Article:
ci=0,ifs+ius+iliesstrictlyaboveSas+ixπus+imodπϕ,ifs+ius+iliesonS.E1

where πϕ is the maximal ideal of Rνx generated by π and ϕ.

Let λ=h/e be the slope of S, where h=H/d and d=l/e. Notice that, the points with integer coordinates lying in S are exactly sus,s+eush,,s+deusdh. Thus, if i is not a multiple of e, then s+ius+i does not lie on S, and so ci=0. It follows that the candidate abscissas which yield nonzero residue coefficient are s,s+e,, and s+de. Let Rλfy=tdyd+td1yd1++t1y+t0Fϕy be the residual polynomial of fx associated to the side S, where for every i=0,,d, ti=cie. For every λQ+, the λ-component of Nϕf is the largest segment of Nϕf of slope λ. If Nϕf has a side S of slope λ, then T=S. Otherwise, T is reduced to a single point; the end point of a side Si, which is also the initial point of Si+1 if λi+1<λ<λi or the initial point of Nϕf if λi<λ for every side Si of Nϕf or the end point of Nϕf if λi<λ for every side Si of Nϕf. In the sequel, we denote by Rλfy, the residual polynomial of fx associated to the λ-component of Nϕf.

The following are the relevant theorems from Newton polygon. Namely, theorem of the product and theorem of the polygon. For more details, we refer to [15].

Theorem 2.1. (theorem of the product) Let fx=f1xf2x in Rνx be monic polynomials such that fx¯ is a positive power of ϕ¯. Then for every λQ+, if Ti is the λ-componenet of Nϕfi, then T=T1+T2 is the λ-componenet of Nϕf and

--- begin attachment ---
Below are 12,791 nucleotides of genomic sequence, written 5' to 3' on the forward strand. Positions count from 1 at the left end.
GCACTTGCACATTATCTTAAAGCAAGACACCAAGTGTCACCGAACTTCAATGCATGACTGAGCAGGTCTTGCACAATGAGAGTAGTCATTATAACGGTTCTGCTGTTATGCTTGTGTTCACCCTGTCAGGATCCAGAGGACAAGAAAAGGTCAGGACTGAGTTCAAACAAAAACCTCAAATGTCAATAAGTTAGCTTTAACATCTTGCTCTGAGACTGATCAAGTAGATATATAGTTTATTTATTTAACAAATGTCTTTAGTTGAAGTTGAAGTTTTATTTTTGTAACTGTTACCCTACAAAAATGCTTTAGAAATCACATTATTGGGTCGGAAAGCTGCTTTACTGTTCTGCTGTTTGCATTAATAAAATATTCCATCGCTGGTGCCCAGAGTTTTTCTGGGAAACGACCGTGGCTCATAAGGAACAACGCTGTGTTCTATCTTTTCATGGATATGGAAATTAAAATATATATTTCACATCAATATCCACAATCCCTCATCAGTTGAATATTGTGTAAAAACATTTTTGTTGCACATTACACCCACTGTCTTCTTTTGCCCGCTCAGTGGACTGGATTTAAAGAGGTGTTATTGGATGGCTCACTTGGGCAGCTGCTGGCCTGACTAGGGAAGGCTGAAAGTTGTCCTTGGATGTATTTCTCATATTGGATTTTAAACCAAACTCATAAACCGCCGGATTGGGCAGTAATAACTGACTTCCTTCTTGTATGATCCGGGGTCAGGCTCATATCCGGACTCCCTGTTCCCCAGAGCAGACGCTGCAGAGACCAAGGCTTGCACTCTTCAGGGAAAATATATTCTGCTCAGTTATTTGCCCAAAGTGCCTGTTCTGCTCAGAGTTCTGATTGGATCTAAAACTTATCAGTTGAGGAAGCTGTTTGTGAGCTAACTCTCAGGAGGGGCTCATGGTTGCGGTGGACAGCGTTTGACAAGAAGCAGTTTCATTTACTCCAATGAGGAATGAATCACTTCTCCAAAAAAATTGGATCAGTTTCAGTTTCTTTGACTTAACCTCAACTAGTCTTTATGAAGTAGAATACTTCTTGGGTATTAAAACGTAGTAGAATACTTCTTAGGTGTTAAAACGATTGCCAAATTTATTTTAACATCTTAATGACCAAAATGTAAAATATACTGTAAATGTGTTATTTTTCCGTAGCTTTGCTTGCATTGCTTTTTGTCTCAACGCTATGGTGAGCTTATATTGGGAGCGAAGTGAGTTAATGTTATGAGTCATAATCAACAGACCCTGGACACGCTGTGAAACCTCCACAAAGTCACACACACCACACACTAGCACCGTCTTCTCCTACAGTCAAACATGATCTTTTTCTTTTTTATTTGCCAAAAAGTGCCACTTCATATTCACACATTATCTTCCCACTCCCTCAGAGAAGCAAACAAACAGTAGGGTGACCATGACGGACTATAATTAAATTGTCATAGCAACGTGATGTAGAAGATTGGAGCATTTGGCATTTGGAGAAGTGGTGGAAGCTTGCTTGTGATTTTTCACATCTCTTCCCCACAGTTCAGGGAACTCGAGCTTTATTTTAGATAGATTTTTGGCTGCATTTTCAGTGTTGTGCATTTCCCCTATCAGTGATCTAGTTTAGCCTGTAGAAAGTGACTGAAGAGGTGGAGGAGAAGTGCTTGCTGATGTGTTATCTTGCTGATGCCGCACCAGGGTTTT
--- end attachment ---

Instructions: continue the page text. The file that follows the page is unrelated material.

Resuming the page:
Rλfy=Rλf1yRλf2y

up to multiplication by a nonzero element of Fϕ.

Theorem 2.2. (theorem of the polygon) Let fRνx be a monic polynomial such that fx¯ is a positive power of ϕ¯. If Nϕf=S1++Sg has g sides of slope λ1,,λg respectively, then we can split fx=f1××fgx in Khx, such that Nϕfi=Si and Rλifiy=Rλify up to multiplication by a nonzero.

Theorem 2.3. (theorem of the residual polynomial) Let fRνx be a monic polynomial such that Nϕf=S has a single side of finite slope λ. If Rλfy=i=1tψiyai is the factorization in Fϕy, then fx splits as fx=f1x××ftx in Khx such that Nϕfi=Si has a single side of slope λ and Rαfiy=ψiyai up to multiplication by a nonzero element of Fϕ for every i=1,,t.

2.2 Absolute values

Let be an absolute value of K; a map :KR+, which satisfies the following three axioms:

  1. a=0 if and only if a0,

  2. ab=ab, and

  3. a+ba+b. (triangular inequality)

for every abK2.

If the triangular inequality is replaced by an ultra-inequality, namely a+bmaxab for every abK2, then the absolute value is called a non archimidean absolute value and we say that K is a non archimidean valued field.

Lemma 2.4. Let K be a valued field. Then is a non archimidean absolute value if and only if the set n1KnN is bounded in R.

Proof. By induction if is a non archimidean absolute value, then the set n1KnN is bounded by 1.

Conversely, assume that there exists MR+ such that n1KM for every nN. Let abK2, nN, and set m=supab. Then a+bn=k=0nnkakbnk, where nk is the binomial coefficient. As is a non archimidean absolute value, a+bnsup{nk1KakbnkMmn. Thus a+bM1/nm. Go over the limit, we obtain a+bm=supab as desired. □

Exercices 1. Let K be a valued field.

  1. Show that if K is a finite field, then is a non archimidean absolute value.

  2. More precisely, show that if K is a finite field, then is trivial; x=1 for every xK.